It’s year end, furthermore, by which time statistics would, under normal circumstances, have recorded some 56+ million deaths globally from various and sundry causes. As with most things, most at risk are the poor, the dispossessed, the fragile, the elderly. Nothing new there.

So, yes, this appears to be a bad flu but keeping one’s distance and keeping your hands clean should keep the worst of it at bay. Have there been massive numbers of excess deaths? I’m not sure. I suspect not but honestly, life’s too short to try and dig up those statistics that nobody’s keen to publicize.

In any event, when it’s cold more people get colds and flu. We just don’t usually keep track of them with such eagle-eyed negativity.

Alas what is on the rise, along with the freakout factor, is stress, depression, anxiety, gloom. Especially hard hit are those living alone, especially the elderly, cut off from  human contact. Ah, just asking: did anyone actually ask these individuals what they wanted? Guess not.

Lost in the mist of misinformation is the dynamic nature of organisms, viral and human. Forgotten is immunologic adaptation. Things evolve. Long before there was a vaccine for polio or smallpox the incidence of those diseases was well on the wane. I hate using the term “herd immunity” as it sounds more like animal husbandry but it really is a thing. Places where there were outbreaks last spring are now virtually covid free (e.g., Lombardy in northern Italy). Immunity is not static.

Post viral stupid pills

Now I read that – gak! – post covid complications seem to happen in people who’ve recovered, particularly those who were in hospital. Several months later these individuals are not back to “normal”.

Really? A bad viral infection didn’t totally clear in a few months? Shocker. Um, ever hear the term “post viral fatigue” (or post viral syndrome). There are always individual differences but for many people recovery post infection is slow. This isn’t new and scary. We used to call it life.

Bodies aren’t high tech devices you can reboot. Homeostasis takes times.

Yup. Stupid pills. It took over six months for some genius to figure out that in those people with covid who had had an inflammatory over-reaction steroids might help. We’ve known for over 100 years that steroids reduce inflammation but  it didn’t occur to anyone to give dying patients prednisone or something along those lines, to reduce the inflammation that was killing them? (See what I mean when I say the immune system appears to have disappeared in this virus discourse altogether.) Yes, I get that steroids aren’t good for an infection – but see “dying” line above. Still, best not to stress about all this. Stress is really bad for immunity – and wearing that damn mask is stressful enough.

What I will not do is let the buk-buk-buking of those Chicken Littles get me down. There have always been viruses, some worse than others, this too shall pass. In any event, I am bored with this particular fairy tale. So my new hero is Bugs Bunny and like him I plan to munch on carrots, sing my songs and bounce along being as silly as I can.  Just because the world’s gone nuts is no reason to follow suit. B-dda B-dda B-daa.

That’s all folks.

 

12 thoughts on “Masquerade

  1. Karen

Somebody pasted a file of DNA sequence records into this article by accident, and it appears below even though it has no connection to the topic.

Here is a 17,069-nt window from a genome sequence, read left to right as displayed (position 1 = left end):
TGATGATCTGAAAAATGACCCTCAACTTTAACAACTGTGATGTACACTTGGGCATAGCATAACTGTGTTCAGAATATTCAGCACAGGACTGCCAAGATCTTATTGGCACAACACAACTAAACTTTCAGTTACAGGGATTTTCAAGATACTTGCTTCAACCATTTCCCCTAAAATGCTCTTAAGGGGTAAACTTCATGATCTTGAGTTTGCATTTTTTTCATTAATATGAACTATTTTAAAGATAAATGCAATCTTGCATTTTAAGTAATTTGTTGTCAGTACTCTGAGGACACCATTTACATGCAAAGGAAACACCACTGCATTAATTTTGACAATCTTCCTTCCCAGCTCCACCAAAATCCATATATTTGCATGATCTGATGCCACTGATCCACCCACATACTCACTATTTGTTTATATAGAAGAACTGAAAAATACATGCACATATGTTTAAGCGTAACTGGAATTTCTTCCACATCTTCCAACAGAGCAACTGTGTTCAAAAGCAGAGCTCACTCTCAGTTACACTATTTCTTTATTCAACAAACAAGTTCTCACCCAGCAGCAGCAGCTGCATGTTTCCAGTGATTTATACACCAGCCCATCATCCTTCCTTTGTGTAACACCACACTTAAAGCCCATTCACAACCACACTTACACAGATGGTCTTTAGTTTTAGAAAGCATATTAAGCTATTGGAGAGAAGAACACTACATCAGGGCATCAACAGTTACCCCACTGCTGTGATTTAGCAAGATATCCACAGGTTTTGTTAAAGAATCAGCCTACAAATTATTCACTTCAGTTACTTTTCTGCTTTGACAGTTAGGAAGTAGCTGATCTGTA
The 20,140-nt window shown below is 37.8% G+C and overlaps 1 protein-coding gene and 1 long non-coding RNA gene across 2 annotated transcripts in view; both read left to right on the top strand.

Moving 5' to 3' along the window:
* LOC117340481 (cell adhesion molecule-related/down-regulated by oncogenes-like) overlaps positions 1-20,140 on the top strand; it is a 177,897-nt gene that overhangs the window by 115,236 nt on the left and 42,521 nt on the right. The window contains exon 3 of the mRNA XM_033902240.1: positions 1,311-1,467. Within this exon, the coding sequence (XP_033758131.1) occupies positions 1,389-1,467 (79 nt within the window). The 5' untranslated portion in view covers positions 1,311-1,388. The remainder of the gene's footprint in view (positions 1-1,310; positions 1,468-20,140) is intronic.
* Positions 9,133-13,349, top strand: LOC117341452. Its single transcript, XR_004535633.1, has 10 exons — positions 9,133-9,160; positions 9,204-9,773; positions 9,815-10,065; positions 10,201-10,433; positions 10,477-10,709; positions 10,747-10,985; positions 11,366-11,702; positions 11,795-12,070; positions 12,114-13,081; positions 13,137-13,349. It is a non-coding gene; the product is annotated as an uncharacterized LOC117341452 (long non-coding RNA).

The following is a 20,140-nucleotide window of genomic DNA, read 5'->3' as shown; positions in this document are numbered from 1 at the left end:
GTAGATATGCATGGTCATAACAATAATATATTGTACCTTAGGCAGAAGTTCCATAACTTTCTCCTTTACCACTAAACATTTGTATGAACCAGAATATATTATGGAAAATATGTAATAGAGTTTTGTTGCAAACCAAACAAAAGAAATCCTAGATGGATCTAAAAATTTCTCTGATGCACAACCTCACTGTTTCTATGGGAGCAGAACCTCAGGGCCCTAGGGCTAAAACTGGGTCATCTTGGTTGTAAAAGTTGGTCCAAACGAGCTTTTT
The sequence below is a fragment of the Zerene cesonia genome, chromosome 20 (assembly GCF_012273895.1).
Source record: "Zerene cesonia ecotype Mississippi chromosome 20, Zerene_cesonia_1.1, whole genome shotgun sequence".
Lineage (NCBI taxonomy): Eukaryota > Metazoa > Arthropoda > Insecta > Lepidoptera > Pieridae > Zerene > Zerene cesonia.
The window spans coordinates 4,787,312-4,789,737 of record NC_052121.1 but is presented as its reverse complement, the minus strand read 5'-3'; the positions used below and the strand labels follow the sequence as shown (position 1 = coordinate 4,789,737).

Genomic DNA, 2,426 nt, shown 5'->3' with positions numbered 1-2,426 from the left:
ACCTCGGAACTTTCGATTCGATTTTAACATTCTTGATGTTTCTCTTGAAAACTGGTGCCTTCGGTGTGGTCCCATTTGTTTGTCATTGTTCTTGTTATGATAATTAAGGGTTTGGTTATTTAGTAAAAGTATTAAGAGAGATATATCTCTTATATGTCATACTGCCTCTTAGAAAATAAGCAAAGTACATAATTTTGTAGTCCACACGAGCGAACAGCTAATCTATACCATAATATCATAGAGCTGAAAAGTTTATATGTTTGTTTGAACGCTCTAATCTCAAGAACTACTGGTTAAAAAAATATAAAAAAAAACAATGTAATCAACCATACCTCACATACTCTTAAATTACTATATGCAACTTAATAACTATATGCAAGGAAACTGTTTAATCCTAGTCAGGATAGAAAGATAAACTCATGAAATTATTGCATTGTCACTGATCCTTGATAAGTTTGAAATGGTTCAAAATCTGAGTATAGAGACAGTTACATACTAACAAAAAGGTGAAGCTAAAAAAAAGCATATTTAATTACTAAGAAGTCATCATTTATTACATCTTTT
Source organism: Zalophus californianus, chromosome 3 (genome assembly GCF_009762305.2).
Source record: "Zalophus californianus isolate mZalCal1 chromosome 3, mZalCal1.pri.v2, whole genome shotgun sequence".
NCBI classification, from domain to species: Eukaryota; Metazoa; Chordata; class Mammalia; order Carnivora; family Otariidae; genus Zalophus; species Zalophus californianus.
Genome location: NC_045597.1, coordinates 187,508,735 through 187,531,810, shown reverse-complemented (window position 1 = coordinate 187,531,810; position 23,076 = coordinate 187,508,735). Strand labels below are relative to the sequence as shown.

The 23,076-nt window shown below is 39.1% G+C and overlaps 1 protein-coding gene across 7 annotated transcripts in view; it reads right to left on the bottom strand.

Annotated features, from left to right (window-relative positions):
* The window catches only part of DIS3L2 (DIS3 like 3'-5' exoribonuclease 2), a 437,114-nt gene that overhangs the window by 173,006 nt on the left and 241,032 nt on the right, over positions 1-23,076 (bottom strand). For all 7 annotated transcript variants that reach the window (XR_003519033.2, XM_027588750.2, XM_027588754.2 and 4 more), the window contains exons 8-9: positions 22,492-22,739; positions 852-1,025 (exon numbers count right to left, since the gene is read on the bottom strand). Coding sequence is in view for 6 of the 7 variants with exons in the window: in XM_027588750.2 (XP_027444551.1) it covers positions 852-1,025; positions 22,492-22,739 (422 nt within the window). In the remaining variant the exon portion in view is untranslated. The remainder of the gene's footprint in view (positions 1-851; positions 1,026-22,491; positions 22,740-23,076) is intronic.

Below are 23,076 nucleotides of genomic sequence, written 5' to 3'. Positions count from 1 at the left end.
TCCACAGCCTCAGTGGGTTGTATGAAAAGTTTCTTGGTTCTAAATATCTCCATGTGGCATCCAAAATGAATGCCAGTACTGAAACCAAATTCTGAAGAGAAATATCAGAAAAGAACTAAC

I’m with you questioning the safety of the mRNA vaccines. After 2 months, they figure they are safe? Whoaaa big boy. Am kinda happy I will be near the end of those eligible for a vaccine. By then the Astrazeneca and Johnson & Johnson should be available based, I believe, on the old tried and true 50 year method of making a vaccine, will be cheaper …. and we will have a better idea of how the mRNA affected the millions. I see today children, pregnant women and immunocompromised will not get the Pfiser vaccine in B.C. cause those kinds were not in the clinical trials. Hmmm …

    Reply
  2. Brigitte

    You are so so so so right,Susan! This virus is among us…there will be others…let’s live our lifes!!! Vaccine?????Mmmhhhhh….

    Reply
  3. mark dwor

    Dear Susan
    Always a pleasure to hear from you
    I am again happy to disagree with you — most importantly I thank you for you well considered Point of View

    Reply
    1. susan Post author

      hi Mark – and I am always happy to have you disagree as I think the universe would tilt on some distant axis if we agreed.

      Reply
  4. Stephen Edwards

    A few random thoughts: Where does the Gates Foundation figure in all this? Why is something called “animal husbandry” rather than “animal wifery”? Would Dr. Who’s massive scarf count as a super duper filtration mask? How about Dracula’s cape? We all know about “social distancing” by now. Is this having any effect on anti-social distancing, such as unwanted fondling and general over-familiarity?

    Are there any sane, inquiring minds left or are they all befuddled by the pandemic panic?

    Reply
    1. susan Post author

      These are all excellent questions and other than Dr. Who’s scarf, which I recall with affection and think would indeed count as a super duper filtration mask, I have no idea.

      Reply
  5. Stephen Edwards

    Now that Covid masks have become a fashion item, available in colourful multi-packs at Costco, I expect to see matching masks and bikinis at the beaches this summer. Or perhaps hoodies that cover the nose (from the chin up, of course).

    Any idea how Merrill is doing, or has everyone moved on since our younger days?

    Reply
    1. susan Post author

      I probably would be less cranky about masks if I didn’t find them so uncomfortable – breathing with a mask is a problem for me between allergies and sinus, er, issues.

      Reply